The second house to be built on the Fifth Avenue side of the block, two plots up from the Cook house, was designed in the French Renaissance style by CHP Gilbert for a wealthy businessman and stockbroker Isaac Fletcher and his wife Mary, and completed in 1899. Gilbert, who also designed the Felix Warburg mansion (now the Jewish Museum) further up the avenue, created the citified image of a rural chateau on the edge of a wood (Central Park), complete with a moat-like surround and wide front steps suggesting a bridge. The carved detail is still considered outstanding including a winged monster on the chimney and a pair of dolphins on either side of the entrance.

Mr. Fletcher died in 1917 and the house was acquired by oilman Harry Sinclair who was deeply implicated in the Teapot Dome scandal in the early 1920s, the greatest American political scandal until Watergate. After Mr. Sinclair it was bought by Augustus van Horn Stuyvesant and his sister Ann. Brother and sister were descended from Peter Stuyvesant who purchased Manhattan Island from its native inhabitants for the equivalent of $24 in stuff. In 1955, it was purchased by a wealthy inventor, William Dzus who gave it to the Ukrainian Institute in 1955 in whose hands it remains today, often used for public forums and exhibitions.

Right next door to the Fletchers (and eventually the Dukes who came later), is the house that has the most interesting family history — the Payne and Helen Whitney residence, now the Cultural Services building of the Embassy of France, at 972 Fifth. The five-story mansion was commissioned in 1902, a wedding gift from Mr. Whitney’s maternal uncle Col. Oliver Payne, designed by Stanford White.


The doorway of the Payne Whitney mansion, now the Cultural Services building of the Embassy of France at 972 Fifth.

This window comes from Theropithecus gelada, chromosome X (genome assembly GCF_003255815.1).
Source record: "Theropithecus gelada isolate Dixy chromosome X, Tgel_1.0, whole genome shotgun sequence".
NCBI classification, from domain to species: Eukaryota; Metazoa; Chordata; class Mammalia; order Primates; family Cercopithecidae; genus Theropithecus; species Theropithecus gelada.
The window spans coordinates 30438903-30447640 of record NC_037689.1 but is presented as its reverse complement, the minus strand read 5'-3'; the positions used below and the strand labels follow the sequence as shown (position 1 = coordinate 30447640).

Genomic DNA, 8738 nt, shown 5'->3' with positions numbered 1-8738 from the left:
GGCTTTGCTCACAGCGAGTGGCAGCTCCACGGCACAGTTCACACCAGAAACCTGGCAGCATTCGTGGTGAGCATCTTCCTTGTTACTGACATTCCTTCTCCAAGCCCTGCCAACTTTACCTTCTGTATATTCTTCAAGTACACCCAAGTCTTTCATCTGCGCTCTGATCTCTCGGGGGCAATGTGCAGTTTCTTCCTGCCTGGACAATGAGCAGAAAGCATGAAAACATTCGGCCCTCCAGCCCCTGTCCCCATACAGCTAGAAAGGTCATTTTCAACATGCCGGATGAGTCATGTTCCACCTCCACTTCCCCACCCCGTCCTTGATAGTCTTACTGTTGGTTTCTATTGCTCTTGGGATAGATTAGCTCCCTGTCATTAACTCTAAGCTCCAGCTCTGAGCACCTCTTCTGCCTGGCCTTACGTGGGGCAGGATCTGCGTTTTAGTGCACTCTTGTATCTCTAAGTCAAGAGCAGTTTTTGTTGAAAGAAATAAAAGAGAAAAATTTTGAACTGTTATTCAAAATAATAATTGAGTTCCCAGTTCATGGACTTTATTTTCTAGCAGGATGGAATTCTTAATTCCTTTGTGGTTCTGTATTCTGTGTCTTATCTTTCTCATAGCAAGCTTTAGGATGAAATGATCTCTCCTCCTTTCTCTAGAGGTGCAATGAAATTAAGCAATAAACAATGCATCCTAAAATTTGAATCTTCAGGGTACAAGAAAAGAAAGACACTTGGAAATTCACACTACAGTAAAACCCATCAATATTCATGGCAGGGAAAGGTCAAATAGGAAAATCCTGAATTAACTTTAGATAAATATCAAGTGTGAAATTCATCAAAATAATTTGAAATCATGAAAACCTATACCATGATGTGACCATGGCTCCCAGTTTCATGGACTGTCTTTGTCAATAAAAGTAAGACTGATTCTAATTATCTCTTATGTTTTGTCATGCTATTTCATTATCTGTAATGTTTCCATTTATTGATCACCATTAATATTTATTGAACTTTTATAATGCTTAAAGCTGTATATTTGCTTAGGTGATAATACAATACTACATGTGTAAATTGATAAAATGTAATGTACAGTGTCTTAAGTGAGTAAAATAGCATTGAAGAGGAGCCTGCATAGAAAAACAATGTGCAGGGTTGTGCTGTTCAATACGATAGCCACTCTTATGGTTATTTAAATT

Work on the Italian Renaissance palazzo-style house was begun in 1903 and completed after White’s murder in June 1906. Right next door was a narrower house, also designed by White and originally contracted by Henry Cook who died before it was completed. It was eventually owned by Col. Payne although he rarely used it. It remains one of the two or three private mansions still standing on Fifth Avenue.

At the time of the building of these houses, the Whitneys were one of the richest families in the country thanks to Payne Whitney’s father, William C. Whitney, and most especially thanks to his uncle Col. Payne. However, the building of these houses was a milestone in a pronounced family estrangement between Whitney and Payne. The break had occurred less than a decade before after the death of Whitney’s wife (who was also Payne’s sister). It involved what has remained in the past century, one of the largest 19th century American fortunes, and one of the few to last into the 21st century. The breach between brothers-in-law was never repaired.